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Two NPR journalists killed on assignment in Afghanistan

Jun 5, 2016

Lashkargah: David Gilkey, a veteran news photographer and video editor for National Public Radio, and an Afghan translator, Zabihullah Tamanna, were killed while on assignment in southern Afghanistan on Sunday, the network said in an statement.

According to NPR, David and Zabihullah were on assignment for the network traveling with an Afghan army unit. They were in an armored Humvee driven by a soldier of the Afghan National Army. All three were killed after the Humvee was hit by rocket propelled grenades in an apparent ambush.

NPR Pentagon correspondent Tom Bowman and producer Monika Evstatieva were also in the convoy, traveling in a separate vehicle. They were not injured.

Tom reports that when the journalists' remains arrived by helicopter at Camp Shorab in Helmand Province — where the U.S. Army 10th Mountain Division has a training mission — an honor guard of "dozens and dozens" of U.S. soldiers stood at attention and saluted.

David was 50 and Zabihullah, who for years also worked as a photographer, was 38.

David was considered one of the best photojournalists in the world — honored with a raft of awards including a George Polk Award in 2010, a national News and Documentary Emmy in 2007 and dozens of distinctions from the White House News Photographers Association, including 2011 Still Photographer of the Year.

It is fair to say that David witnessed some of humanity's most challenging moments: He covered wars in Afghanistan and Iraq. He covered the conflict between Israel and Hamas in Gaza. He covered the end of the apartheid regime in South Africa. He covered the devastating earthquake in Haiti, famine in Somalia and most recently the Ebola epidemic in Liberia.

His images were haunting — amid the rubble, he found beauty; amid war, he found humanity.

Back in 2010, after he covered the earthquake in Haiti, he talked about his craft. The camera, he said, made things easier.

"It's not like you put the camera to your face and therefore it makes what you're seeing OK, but certainly you can put yourself in a zone," David said. "It's hard, but you can't get caught up in it and become part of it. You still need to maintain your state of mind that you are helping tell this story."

His craft, he said, was about more than journalism.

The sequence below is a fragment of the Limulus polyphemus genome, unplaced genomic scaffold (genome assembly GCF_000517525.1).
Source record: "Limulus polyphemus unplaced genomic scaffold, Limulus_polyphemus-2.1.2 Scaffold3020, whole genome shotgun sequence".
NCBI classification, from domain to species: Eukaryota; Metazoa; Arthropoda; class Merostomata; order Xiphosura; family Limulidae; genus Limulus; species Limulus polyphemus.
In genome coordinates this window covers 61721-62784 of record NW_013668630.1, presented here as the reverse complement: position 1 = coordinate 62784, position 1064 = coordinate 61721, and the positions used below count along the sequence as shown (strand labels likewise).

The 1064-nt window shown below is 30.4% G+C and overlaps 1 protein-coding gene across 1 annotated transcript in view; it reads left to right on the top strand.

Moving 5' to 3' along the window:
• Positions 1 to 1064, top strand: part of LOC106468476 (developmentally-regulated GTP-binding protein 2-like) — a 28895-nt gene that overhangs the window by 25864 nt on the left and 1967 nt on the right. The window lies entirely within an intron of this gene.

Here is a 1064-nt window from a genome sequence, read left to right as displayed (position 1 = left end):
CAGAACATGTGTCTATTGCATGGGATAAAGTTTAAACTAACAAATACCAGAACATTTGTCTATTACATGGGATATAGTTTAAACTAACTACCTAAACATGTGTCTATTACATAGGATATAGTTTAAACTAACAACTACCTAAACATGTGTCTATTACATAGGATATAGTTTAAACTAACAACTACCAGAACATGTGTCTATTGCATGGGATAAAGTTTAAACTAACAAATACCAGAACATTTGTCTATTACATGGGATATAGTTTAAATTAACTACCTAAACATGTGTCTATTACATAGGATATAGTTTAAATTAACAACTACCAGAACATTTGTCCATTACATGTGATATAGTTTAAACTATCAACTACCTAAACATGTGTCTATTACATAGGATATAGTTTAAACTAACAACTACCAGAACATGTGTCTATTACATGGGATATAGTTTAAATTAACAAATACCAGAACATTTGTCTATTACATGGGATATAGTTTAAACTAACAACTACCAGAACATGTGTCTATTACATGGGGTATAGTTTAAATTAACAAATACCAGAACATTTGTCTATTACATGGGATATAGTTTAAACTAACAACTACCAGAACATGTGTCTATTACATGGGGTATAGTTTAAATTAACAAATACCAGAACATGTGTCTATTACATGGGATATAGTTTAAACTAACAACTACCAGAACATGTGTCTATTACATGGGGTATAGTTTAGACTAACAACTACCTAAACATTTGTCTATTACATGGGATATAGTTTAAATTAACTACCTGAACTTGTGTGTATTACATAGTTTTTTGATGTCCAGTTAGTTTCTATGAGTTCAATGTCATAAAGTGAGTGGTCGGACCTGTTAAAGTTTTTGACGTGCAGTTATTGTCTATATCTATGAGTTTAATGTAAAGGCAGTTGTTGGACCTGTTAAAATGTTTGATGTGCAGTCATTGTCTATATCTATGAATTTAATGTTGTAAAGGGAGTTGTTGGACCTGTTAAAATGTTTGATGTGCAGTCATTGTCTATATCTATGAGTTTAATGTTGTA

"It's not just reporting. It's not just taking pictures," he said. "It's, 'Do those visuals, do the stories, do they change somebody's mind enough to take action?'"

In an email to staff, Michael Oreskes, NPR's vice president for news, said David died pursuing that commitment.

"As a man and as a photojournalist, David brought out the humanity of all those around him," Michael said. "He let us see the world and each other through his eyes."

Keith Jenkins, the general manager for digital at the National Geographic Society who edited David at NPR, said he and David talked a lot about the dangers of the work David was doing and how much longer he could keep doing it.

"Ultimately, he felt it was really important to tell those stories and to tell them to a society that can very often forget that we have people in harm's way on a daily basis," Keith said.

David also understood those risks.

"It's a very hard thing to put into words, the peace you sort of make with what you're gonna be doing," David said. "I'm not saying you walk into these situations and you're fatalistic about it but you also are preparing and making decisions based on the sort of level of threat that is there."

Zabihullah, who was known as Zabi, worked as a photojournalist for the Chinese news agency Xinhua. More recently, he wrote for Turkey's Anadolu News Agency. Zabihullah kept a tick-tock on the country. He wrote the big news — when a new Afghani president was sworn in — but also covered the daily attacks and drone strikes that killed militants and civilians.

NPR's Philip Reeves recruited Zabihullah to NPR. He called him a "great colleague."

"He was a lovely man, with a great eye for a story and deep wisdom about his country," Philip said. "He clearly loved his family."